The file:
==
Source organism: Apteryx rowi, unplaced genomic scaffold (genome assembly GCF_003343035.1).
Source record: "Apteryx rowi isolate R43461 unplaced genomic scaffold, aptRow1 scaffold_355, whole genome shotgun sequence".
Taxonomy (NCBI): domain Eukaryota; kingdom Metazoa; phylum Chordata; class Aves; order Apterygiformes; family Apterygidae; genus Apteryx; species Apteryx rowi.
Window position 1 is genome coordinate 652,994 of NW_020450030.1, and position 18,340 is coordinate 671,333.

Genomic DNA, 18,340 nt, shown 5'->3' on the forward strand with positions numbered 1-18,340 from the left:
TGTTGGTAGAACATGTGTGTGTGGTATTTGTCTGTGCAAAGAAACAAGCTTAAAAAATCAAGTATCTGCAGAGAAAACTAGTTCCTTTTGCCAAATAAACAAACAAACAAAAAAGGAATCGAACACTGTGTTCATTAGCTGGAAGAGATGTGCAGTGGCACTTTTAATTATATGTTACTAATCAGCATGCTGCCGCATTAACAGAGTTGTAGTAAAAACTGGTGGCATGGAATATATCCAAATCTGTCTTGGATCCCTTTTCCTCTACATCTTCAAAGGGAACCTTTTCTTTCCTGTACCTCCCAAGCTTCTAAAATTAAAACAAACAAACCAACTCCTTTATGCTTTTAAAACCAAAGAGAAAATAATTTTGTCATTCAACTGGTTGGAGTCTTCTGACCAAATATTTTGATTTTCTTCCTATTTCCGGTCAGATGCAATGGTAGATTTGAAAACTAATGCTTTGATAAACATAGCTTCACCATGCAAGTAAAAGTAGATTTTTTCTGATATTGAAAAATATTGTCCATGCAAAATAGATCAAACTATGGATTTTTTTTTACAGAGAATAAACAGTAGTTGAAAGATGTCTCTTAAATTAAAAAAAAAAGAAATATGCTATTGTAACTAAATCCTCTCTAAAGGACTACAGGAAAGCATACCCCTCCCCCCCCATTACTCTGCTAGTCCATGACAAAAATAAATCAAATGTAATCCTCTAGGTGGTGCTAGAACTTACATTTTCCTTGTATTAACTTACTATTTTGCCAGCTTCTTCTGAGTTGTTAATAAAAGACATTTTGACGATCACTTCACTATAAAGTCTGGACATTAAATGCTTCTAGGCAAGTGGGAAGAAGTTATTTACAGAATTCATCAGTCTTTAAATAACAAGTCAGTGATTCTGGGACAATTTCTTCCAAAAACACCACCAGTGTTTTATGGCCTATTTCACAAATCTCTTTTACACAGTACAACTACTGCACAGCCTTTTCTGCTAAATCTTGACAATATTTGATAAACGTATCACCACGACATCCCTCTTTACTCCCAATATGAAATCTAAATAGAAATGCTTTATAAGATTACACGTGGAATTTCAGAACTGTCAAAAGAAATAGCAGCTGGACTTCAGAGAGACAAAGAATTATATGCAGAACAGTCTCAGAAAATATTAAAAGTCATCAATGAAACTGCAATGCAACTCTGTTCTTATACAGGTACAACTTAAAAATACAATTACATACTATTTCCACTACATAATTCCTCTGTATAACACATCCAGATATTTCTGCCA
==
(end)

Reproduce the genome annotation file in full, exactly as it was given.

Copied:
Source organism: Apteryx rowi, unplaced genomic scaffold (genome assembly GCF_003343035.1).
Source record: "Apteryx rowi isolate R43461 unplaced genomic scaffold, aptRow1 scaffold_355, whole genome shotgun sequence".
Taxonomy (NCBI): domain Eukaryota; kingdom Metazoa; phylum Chordata; class Aves; order Apterygiformes; family Apterygidae; genus Apteryx; species Apteryx rowi.
Window position 1 is genome coordinate 652,994 of NW_020450030.1, and position 18,340 is coordinate 671,333.

Genomic DNA, 18,340 nt, shown 5'->3' on the forward strand with positions numbered 1-18,340 from the left:
TGTTGGTAGAACATGTGTGTGTGGTATTTGTCTGTGCAAAGAAACAAGCTTAAAAAATCAAGTATCTGCAGAGAAAACTAGTTCCTTTTGCCAAATAAACAAACAAACAAAAAAGGAATCGAACACTGTGTTCATTAGCTGGAAGAGATGTGCAGTGGCACTTTTAATTATATGTTACTAATCAGCATGCTGCCGCATTAACAGAGTTGTAGTAAAAACTGGTGGCATGGAATATATCCAAATCTGTCTTGGATCCCTTTTCCTCTACATCTTCAAAGGGAACCTTTTCTTTCCTGTACCTCCCAAGCTTCTAAAATTAAAACAAACAAACCAACTCCTTTATGCTTTTAAAACCAAAGAGAAAATAATTTTGTCATTCAACTGGTTGGAGTCTTCTGACCAAATATTTTGATTTTCTTCCTATTTCCGGTCAGATGCAATGGTAGATTTGAAAACTAATGCTTTGATAAACATAGCTTCACCATGCAAGTAAAAGTAGATTTTTTCTGATATTGAAAAATATTGTCCATGCAAAATAGATCAAACTATGGATTTTTTTTTACAGAGAATAAACAGTAGTTGAAAGATGTCTCTTAAATTAAAAAAAAAAGAAATATGCTATTGTAACTAAATCCTCTCTAAAGGACTACAGGAAAGCATACCCCTCCCCCCCCATTACTCTGCTAGTCCATGACAAAAATAAATCAAATGTAATCCTCTAGGTGGTGCTAGAACTTACATTTTCCTTGTATTAACTTACTATTTTGCCAGCTTCTTCTGAGTTGTTAATAAAAGACATTTTGACGATCACTTCACTATAAAGTCTGGACATTAAATGCTTCTAGGCAAGTGGGAAGAAGTTATTTACAGAATTCATCAGTCTTTAAATAACAAGTCAGTGATTCTGGGACAATTTCTTCCAAAAACACCACCAGTGTTTTATGGCCTATTTCACAAATCTCTTTTACACAGTACAACTACTGCACAGCCTTTTCTGCTAAATCTTGACAATATTTGATAAACGTATCACCACGACATCCCTCTTTACTCCCAATATGAAATCTAAATAGAAATGCTTTATAAGATTACACGTGGAATTTCAGAACTGTCAAAAGAAATAGCAGCTGGACTTCAGAGAGACAAAGAATTATATGCAGAACAGTCTCAGAAAATATTAAAAGTCATCAATGAAACTGCAATGCAACTCTGTTCTTATACAGGTACAACTTAAAAATACAATTACATACTATTTCCACTACATAATTCCTCTGTATAACACATCCAGATATTTCTGCCA